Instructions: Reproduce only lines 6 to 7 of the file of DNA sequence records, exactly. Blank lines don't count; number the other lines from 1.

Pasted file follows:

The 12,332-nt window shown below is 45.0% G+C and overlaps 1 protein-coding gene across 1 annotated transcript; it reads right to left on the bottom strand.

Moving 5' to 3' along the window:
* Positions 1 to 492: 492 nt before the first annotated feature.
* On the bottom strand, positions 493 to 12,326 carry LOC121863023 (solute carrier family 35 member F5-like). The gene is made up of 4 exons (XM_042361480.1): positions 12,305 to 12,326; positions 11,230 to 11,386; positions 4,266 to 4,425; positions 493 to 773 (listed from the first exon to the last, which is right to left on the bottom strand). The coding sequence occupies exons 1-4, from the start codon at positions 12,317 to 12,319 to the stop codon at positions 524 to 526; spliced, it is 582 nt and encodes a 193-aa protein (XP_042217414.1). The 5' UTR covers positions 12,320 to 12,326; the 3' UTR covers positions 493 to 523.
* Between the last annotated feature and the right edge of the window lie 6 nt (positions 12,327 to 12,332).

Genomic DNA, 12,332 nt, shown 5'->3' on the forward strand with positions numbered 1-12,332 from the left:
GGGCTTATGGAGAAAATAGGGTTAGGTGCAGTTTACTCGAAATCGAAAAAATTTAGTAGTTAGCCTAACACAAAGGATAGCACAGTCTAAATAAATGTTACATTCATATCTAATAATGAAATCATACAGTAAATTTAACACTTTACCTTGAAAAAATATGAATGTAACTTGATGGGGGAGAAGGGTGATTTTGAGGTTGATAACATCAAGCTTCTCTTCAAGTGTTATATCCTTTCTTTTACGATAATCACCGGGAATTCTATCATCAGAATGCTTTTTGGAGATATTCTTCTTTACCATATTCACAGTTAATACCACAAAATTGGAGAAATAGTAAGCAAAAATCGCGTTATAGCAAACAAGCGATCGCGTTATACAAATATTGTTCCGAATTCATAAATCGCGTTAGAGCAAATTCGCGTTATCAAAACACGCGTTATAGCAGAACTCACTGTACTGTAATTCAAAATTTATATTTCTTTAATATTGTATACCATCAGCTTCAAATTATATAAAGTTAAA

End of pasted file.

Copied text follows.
Genomic DNA, 12,332 nt, shown 5'->3' on the forward strand with positions numbered 1-12,332 from the left:
GGGCTTATGGAGAAAATAGGGTTAGGTGCAGTTTACTCGAAATCGAAAAAATTTAGTAGTTAGCCTAACACAAAGGATAGCACAGTCTAAATAAATGTTACATTCATATCTAATAATGAAATCATACAGTAAATTTAACACTTTACCTTGAAAAAATATGAATGTAACTTGATGGGGGAGAAGGGTGATTTTGAGGTTGATAACATCAAGCTTCTCTTCAAGTGTTATATCCTTTCTTTTACGATAATCACCGGGAATTCTATCATCAGAATGCTTTTTGGAGATATTCTTCTTTACCATATTCACAGTTAATACCACAAAATTGGAGAAATAGTAAGCAAAAATCGCGTTATAGCAAACAAGCGATCGCGTTATACAAATATTGTTCCGAATTCATAAATCGCGTTAGAGCAAATTCGCGTTATCAAAACACGCGTTATAGCAGAACTCACTGTACTGTAATTCAAAATTTATATTTCTTTAATATTGTATACCATCAGCTTCAAATTATATAAAGTTAAA